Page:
On Feb. 15, a siren rang out for one minute in Singapore. I observed my fellow walkers out for their evening perambulations, and no one seemed perturbed.
Unlike me, they must have expected it: the annual siren to mark the moment when the British surrendered Singapore to the Japanese in 1942 as well as Total Defence Day, which reminds Singaporeans that they are responsible for the defense of their country.
It is rather fitting that this year's siren falls at a time when Singapore is at Dorscon Orange alert level because of the Covid-19 coronavirus outbreak. Dorscon stands for Disease Outbreak Response System Condition, and a color-coded chart of the disease's nature, its impact on daily life and advice to the public ranges from green to red. It's the first time I have experienced life in Orange.
So what is it like, many of my friends and colleagues in America have asked me. Has life come to a standstill? Are you all panicking?
Well, on that awful day right after the alert level was raised, supermarket shelves were stripped of toilet paper, rice and instant noodles. I was out of town and did not see this firsthand, but there was enough on social media to give everyone an idea of the panic buying. But life seems pretty normal now. Every morning, I wake up and have to pinch my arm to remind myself it's still an Orange day.
So what is an Orange day like?
Well, the sky is blue. It's super hot and humid; that hasn't changed, for sure. I read that the virus doesn't do well in hot and humid places, so I believe air conditioning bills will come down this month as residents open their windows for that occasional fresh breeze. Thank goodness it's not haze season. Imagine! I am always grateful for small blessings.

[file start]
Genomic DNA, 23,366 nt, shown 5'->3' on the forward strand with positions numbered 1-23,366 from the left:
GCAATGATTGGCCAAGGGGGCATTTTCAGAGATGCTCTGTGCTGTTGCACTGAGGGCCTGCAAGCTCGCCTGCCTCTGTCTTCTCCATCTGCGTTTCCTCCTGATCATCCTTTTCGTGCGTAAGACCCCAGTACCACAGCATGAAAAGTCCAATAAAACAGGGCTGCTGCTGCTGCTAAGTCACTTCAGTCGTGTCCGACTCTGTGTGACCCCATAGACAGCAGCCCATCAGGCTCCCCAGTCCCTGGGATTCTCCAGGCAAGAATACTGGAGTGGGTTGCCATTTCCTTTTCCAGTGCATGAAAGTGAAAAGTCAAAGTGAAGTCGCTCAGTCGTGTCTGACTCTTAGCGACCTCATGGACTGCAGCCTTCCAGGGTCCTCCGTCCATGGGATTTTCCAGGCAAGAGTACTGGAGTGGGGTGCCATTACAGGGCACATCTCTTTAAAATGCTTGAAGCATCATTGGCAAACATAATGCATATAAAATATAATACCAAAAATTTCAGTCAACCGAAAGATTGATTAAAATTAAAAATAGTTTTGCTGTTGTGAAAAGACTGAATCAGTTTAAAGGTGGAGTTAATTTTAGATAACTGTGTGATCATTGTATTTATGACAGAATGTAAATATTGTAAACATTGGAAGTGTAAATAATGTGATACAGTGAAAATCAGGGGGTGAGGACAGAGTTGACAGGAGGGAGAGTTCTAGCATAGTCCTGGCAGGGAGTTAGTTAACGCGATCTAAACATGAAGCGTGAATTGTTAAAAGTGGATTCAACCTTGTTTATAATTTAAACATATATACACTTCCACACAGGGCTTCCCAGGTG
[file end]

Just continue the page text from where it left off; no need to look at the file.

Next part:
There are lots of advisories being issued from the Singapore Ministry of Manpower to domestic helpers, to employees, to employers, to schools. So we all know what to do now. Wash hands. Isn't that normal? Take temperature twice a day. OK, that isn't normal. Avoid crowded places. There are no crowded places these days.
Although, having said that, I went to the Long Bar at the Raffles Hotel the other evening, and it was packed and had a queue of tourists waiting to get in.
Actor Nicholas Hammond and the author at the Long Bar at the Raffles Singapore, which remains a tourist draw despite coronavirus fears. Photo Credit: Courtesy of Yeoh Siew Hoon
Yes, there are tourists still in town. I was having a drink (not a Singapore Sling) with actor Nicholas Hammond, who will always be remembered for playing Friedrich von Trapp in "The Sound of Music," even though he's grown up a lot since that role at age 14 and has played various other roles like Peter Parker/Spider-Man in the TV series "The Amazing Spider-Man."
It's his most unforgettable role, he said. "How can I forget when everyone reminds me?" he said, having just returned from the Oscars and meeting all his friends. We, of course, discussed "Parasite" and how Hollywood felt about a Korean movie winning the Best Picture award.
Hammond splits his time between Sydney and Los Angeles. It was his first visit to Singapore, and he had loads of media interviews -- the best of times to get publicity, I reckon -- and he said, referring to the Orange alert, "I am not worried about things like this."
When you can survive Hollywood, I guess it fortifies you for life.
My relatives from France are also here for 10 days, and they and the kids are enjoying themselves because they have most attractions to themselves. No queues anywhere, and everyone's really happy to see them.
I still go for meetings. We try to meet outside in cafes, not in offices. In offices, you have to sign health declaration forms and have your temperature taken. I still go for meals with friends and family. Staying indoors all the time can't be good for one's mental health.
One thing has changed though: Singapore is among the list of countries where residents have been advised to stay away from certain trade shows.